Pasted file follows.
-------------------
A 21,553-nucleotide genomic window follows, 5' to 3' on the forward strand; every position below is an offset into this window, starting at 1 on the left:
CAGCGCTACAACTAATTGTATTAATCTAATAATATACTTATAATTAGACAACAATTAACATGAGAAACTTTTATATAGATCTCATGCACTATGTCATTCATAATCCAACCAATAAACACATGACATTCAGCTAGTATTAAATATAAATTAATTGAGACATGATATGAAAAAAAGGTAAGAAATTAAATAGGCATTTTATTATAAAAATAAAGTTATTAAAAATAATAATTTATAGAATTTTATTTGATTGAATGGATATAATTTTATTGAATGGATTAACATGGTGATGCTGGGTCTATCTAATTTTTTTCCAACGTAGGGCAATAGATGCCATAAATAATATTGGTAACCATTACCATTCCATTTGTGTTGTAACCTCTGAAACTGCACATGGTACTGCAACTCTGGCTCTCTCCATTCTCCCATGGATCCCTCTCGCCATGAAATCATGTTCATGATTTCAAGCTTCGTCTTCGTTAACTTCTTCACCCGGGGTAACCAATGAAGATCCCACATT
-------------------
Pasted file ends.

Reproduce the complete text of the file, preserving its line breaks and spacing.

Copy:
A 21,553-nucleotide genomic window follows, 5' to 3' on the forward strand; every position below is an offset into this window, starting at 1 on the left:
CAGCGCTACAACTAATTGTATTAATCTAATAATATACTTATAATTAGACAACAATTAACATGAGAAACTTTTATATAGATCTCATGCACTATGTCATTCATAATCCAACCAATAAACACATGACATTCAGCTAGTATTAAATATAAATTAATTGAGACATGATATGAAAAAAAGGTAAGAAATTAAATAGGCATTTTATTATAAAAATAAAGTTATTAAAAATAATAATTTATAGAATTTTATTTGATTGAATGGATATAATTTTATTGAATGGATTAACATGGTGATGCTGGGTCTATCTAATTTTTTTCCAACGTAGGGCAATAGATGCCATAAATAATATTGGTAACCATTACCATTCCATTTGTGTTGTAACCTCTGAAACTGCACATGGTACTGCAACTCTGGCTCTCTCCATTCTCCCATGGATCCCTCTCGCCATGAAATCATGTTCATGATTTCAAGCTTCGTCTTCGTTAACTTCTTCACCCGGGGTAACCAATGAAGATCCCACATT